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Directed evolution tool could force viruses to churn out new drugs ‘in a matter of days’

| | July 16, 2019

The GLP curated this excerpt as part of a daily selection of biotechnology-related news, opinion and analysis.

Evolution is one of nature’s most impressive forces, allowing organisms to adapt to changing environments to survive. By harnessing and guiding that process scientists have managed to manipulate micro-organisms into producing useful new drugs and materials, but it’s still a time-consuming process. Now, researchers at the University of North Carolina (UNC) have developed a new tool that speeds up the process in mammalian cells, creating new therapeutics in a matter of days.

The new system has been dubbed VEGAS, which stands for Viral Evolution of Genetically Actuating Sequences. It’s based around the Sindbis virus, because of its ability to quickly spread and mutate. The team introduce the virus into a culture dish of cells, and try to guide it to mutate so that it can perform a specific function in those mammalian cells – say, switch on certain genes or activate a protein. The scientists then tune the environment to conditions that allow only those desired mutant genes to thrive.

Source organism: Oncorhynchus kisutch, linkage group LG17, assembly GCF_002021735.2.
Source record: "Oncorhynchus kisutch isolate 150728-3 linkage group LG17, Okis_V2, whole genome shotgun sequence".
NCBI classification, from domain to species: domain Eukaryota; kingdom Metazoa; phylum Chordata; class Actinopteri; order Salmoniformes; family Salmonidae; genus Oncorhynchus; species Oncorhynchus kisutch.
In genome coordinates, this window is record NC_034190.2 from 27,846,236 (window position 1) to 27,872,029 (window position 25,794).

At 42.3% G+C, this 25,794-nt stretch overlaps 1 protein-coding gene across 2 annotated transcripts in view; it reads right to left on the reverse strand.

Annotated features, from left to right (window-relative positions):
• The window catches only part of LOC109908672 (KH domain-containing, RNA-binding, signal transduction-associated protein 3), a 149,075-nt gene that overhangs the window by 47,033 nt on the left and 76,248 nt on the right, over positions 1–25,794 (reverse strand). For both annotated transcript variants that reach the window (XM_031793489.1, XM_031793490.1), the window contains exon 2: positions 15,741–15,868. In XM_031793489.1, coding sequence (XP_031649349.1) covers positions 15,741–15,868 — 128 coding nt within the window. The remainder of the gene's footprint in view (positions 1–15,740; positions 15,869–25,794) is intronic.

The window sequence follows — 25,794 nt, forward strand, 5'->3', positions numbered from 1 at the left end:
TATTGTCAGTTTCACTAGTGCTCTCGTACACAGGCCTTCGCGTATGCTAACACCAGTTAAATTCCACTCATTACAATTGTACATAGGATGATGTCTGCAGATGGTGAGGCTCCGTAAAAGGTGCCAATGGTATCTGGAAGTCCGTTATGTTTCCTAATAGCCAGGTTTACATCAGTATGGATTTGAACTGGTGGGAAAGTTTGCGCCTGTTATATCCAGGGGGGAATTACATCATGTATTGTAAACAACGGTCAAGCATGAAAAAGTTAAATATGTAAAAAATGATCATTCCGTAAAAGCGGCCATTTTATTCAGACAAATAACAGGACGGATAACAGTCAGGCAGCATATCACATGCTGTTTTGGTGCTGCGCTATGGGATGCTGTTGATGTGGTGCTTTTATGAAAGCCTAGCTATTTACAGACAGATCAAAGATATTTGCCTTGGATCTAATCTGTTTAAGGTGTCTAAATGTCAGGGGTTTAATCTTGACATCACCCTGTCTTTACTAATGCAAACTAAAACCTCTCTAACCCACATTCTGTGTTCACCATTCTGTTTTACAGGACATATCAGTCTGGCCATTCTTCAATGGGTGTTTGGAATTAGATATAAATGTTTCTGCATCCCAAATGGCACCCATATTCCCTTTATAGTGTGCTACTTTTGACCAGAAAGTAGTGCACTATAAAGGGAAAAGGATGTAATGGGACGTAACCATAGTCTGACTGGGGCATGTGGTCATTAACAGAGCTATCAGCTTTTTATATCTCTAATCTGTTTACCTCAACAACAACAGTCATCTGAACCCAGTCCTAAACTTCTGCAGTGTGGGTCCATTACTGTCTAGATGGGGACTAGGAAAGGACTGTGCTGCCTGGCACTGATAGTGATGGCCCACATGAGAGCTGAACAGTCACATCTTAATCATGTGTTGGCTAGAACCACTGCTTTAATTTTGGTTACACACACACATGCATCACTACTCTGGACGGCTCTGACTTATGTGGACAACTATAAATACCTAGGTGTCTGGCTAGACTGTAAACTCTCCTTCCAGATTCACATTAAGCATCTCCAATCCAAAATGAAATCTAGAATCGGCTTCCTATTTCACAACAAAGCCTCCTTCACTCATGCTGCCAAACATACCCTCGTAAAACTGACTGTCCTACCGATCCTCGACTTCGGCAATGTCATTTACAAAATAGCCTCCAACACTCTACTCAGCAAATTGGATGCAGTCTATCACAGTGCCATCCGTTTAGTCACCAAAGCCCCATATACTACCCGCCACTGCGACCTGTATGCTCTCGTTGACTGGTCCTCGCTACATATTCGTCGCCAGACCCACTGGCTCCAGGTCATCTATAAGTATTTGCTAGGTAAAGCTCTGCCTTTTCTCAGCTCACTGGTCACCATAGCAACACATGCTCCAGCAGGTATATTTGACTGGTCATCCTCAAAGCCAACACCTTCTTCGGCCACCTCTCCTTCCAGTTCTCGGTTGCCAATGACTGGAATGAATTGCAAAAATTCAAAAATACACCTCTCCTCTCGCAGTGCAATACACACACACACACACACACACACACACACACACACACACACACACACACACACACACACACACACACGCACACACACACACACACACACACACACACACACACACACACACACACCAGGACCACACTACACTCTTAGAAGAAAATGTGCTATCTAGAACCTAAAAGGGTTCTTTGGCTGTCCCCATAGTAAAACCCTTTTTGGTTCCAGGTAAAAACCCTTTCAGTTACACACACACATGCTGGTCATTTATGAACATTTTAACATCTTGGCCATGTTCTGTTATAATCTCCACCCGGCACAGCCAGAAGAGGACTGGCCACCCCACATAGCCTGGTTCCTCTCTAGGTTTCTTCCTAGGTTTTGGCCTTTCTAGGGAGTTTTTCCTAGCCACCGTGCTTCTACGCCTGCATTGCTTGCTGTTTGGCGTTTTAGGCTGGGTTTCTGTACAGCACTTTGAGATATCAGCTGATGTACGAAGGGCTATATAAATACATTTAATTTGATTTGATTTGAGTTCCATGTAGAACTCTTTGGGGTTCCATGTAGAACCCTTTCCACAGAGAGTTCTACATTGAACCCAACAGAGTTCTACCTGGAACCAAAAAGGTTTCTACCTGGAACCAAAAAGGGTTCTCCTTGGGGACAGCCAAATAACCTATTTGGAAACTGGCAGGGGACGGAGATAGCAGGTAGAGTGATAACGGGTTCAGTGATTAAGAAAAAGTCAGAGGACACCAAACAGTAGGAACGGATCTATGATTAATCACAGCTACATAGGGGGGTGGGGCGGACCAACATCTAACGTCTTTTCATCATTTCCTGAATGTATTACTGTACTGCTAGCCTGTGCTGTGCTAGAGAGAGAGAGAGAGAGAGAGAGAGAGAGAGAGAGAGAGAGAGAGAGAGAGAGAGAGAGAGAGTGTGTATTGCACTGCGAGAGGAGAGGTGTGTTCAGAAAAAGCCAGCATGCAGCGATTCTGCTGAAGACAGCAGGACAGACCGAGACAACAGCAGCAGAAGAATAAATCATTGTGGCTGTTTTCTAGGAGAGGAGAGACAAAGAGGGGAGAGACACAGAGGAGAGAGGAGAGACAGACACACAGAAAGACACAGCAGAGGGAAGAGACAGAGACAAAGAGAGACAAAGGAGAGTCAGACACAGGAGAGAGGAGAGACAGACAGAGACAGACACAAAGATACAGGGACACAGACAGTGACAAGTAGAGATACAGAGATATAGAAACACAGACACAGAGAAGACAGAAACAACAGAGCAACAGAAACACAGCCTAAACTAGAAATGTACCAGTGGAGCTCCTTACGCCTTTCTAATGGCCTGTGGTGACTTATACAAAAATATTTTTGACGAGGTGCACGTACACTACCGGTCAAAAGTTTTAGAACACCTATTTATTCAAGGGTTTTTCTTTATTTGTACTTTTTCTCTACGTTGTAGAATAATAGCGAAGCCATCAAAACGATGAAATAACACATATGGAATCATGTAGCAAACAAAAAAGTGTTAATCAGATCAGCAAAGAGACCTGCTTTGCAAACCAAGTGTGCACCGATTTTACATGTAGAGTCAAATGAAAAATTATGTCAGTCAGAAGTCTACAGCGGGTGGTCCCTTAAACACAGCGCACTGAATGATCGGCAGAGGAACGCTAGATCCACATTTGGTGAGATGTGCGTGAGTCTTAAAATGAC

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Directed evolution remains a promising avenue for developing new drugs, and this breakthrough helps it happen on a more useful timescale.

Read full, original post: Fast new directed evolution technique makes viruses create drug proteins in days

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